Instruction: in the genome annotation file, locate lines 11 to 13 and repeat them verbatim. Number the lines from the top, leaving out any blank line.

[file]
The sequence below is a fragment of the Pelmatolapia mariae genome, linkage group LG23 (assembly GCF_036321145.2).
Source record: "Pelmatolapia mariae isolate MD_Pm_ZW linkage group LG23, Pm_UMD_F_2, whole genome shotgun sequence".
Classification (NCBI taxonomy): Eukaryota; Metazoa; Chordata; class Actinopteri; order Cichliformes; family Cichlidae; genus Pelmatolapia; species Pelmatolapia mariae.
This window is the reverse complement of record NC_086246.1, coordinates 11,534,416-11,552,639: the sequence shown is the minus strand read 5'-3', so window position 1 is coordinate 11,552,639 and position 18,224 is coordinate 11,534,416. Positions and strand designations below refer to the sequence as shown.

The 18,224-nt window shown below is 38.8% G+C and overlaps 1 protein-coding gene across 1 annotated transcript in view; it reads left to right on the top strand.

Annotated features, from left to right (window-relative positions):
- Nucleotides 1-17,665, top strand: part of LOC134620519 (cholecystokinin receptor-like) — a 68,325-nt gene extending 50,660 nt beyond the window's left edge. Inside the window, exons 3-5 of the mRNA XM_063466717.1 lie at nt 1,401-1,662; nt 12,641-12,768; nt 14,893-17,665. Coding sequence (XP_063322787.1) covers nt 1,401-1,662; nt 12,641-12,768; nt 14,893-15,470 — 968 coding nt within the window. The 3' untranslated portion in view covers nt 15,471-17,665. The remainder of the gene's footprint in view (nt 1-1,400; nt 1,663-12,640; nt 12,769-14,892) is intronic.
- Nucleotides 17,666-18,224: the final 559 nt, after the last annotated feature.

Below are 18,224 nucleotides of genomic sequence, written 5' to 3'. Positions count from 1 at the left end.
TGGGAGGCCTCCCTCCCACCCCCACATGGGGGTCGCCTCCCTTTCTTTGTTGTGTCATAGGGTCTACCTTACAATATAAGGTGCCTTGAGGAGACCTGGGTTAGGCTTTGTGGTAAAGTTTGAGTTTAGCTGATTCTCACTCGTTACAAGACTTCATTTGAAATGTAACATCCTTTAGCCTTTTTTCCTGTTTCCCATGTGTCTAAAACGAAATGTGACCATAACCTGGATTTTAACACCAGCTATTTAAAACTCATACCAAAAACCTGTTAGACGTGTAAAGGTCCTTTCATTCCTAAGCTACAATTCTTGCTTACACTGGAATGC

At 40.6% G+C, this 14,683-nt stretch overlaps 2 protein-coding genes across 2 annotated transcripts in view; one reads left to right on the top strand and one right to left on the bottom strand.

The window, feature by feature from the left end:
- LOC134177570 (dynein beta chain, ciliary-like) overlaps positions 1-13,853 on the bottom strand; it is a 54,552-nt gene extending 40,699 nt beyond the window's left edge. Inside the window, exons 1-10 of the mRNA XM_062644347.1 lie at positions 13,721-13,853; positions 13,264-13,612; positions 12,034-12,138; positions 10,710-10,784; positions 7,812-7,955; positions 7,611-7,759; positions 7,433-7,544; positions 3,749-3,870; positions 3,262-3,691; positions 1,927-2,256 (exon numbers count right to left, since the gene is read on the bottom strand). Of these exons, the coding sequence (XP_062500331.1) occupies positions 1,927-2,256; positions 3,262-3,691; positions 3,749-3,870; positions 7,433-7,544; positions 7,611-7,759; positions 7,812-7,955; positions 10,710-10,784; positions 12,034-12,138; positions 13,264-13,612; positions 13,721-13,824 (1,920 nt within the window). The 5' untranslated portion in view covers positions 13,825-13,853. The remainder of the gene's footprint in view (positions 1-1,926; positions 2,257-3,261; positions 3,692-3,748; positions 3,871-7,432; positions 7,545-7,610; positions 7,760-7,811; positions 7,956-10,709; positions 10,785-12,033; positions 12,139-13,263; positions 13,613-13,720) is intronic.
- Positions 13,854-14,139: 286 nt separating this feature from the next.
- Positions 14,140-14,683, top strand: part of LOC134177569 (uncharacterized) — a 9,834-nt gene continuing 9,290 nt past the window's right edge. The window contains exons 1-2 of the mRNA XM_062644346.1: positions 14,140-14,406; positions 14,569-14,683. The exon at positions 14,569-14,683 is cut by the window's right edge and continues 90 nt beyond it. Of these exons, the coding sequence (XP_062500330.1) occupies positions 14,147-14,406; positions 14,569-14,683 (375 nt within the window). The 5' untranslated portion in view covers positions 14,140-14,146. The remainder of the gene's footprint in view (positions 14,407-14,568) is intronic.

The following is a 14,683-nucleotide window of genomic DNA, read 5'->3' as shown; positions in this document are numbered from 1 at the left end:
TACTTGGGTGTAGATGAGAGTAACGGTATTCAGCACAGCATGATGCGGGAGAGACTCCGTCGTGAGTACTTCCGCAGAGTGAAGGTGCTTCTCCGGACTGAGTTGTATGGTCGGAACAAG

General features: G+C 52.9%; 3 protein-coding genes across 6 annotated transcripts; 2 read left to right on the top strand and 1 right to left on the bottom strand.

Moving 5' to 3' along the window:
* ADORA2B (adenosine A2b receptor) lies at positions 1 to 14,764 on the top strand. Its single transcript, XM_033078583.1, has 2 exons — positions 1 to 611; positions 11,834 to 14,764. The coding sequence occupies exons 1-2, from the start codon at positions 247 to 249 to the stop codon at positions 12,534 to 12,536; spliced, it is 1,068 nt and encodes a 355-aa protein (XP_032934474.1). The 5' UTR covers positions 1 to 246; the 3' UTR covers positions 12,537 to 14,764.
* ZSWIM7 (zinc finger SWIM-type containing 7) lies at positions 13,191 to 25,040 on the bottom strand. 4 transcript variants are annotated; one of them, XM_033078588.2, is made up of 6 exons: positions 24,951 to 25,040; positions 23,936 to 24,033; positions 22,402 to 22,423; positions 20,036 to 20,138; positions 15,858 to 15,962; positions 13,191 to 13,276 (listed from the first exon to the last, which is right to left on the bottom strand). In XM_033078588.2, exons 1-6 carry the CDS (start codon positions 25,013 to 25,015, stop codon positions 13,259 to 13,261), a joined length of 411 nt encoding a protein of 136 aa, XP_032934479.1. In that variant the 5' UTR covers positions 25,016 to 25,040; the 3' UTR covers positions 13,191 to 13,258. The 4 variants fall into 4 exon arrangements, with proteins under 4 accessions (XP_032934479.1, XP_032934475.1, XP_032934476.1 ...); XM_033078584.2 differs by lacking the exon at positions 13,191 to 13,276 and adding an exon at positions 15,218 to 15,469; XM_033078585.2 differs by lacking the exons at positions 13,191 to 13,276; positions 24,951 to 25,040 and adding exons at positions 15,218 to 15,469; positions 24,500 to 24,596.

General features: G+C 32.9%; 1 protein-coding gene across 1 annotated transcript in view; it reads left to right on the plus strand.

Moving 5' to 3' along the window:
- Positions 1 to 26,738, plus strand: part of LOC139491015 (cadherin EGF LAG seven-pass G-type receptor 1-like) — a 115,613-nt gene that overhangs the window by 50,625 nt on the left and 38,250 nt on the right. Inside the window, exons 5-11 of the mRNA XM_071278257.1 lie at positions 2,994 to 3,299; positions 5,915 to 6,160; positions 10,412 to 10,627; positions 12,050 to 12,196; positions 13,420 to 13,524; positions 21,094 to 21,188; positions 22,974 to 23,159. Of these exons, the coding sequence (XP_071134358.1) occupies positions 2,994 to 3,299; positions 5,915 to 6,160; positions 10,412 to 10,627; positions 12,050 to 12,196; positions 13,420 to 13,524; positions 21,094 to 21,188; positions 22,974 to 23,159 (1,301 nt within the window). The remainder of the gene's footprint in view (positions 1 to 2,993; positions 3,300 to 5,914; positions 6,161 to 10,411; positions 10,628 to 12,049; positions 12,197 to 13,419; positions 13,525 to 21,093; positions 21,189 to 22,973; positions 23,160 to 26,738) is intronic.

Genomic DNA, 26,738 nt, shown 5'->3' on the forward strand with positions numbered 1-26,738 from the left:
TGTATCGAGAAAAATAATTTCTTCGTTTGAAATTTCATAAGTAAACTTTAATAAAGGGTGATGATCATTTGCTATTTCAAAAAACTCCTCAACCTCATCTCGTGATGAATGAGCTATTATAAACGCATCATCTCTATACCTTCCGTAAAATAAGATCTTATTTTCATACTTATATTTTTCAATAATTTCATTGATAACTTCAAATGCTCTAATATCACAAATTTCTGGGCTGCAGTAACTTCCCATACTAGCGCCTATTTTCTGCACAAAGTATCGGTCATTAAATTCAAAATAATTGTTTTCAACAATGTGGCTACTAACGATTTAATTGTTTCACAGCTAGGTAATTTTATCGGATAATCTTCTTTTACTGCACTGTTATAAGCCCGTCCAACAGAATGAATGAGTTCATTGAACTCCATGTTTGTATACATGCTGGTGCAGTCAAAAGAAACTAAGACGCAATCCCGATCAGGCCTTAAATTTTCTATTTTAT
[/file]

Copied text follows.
At 40.6% G+C, this 14,683-nt stretch overlaps 2 protein-coding genes across 2 annotated transcripts in view; one reads left to right on the top strand and one right to left on the bottom strand.

The window, feature by feature from the left end:
- LOC134177570 (dynein beta chain, ciliary-like) overlaps positions 1-13,853 on the bottom strand; it is a 54,552-nt gene extending 40,699 nt beyond the window's left edge. Inside the window, exons 1-10 of the mRNA XM_062644347.1 lie at positions 13,721-13,853; positions 13,264-13,612; positions 12,034-12,138; positions 10,710-10,784; positions 7,812-7,955; positions 7,611-7,759; positions 7,433-7,544; positions 3,749-3,870; positions 3,262-3,691; positions 1,927-2,256 (exon numbers count right to left, since the gene is read on the bottom strand). Of these exons, the coding sequence (XP_062500331.1) occupies positions 1,927-2,256; positions 3,262-3,691; positions 3,749-3,870; positions 7,433-7,544; positions 7,611-7,759; positions 7,812-7,955; positions 10,710-10,784; positions 12,034-12,138; positions 13,264-13,612; positions 13,721-13,824 (1,920 nt within the window). The 5' untranslated portion in view covers positions 13,825-13,853. The remainder of the gene's footprint in view (positions 1-1,926; positions 2,257-3,261; positions 3,692-3,748; positions 3,871-7,432; positions 7,545-7,610; positions 7,760-7,811; positions 7,956-10,709; positions 10,785-12,033; positions 12,139-13,263; positions 13,613-13,720) is intronic.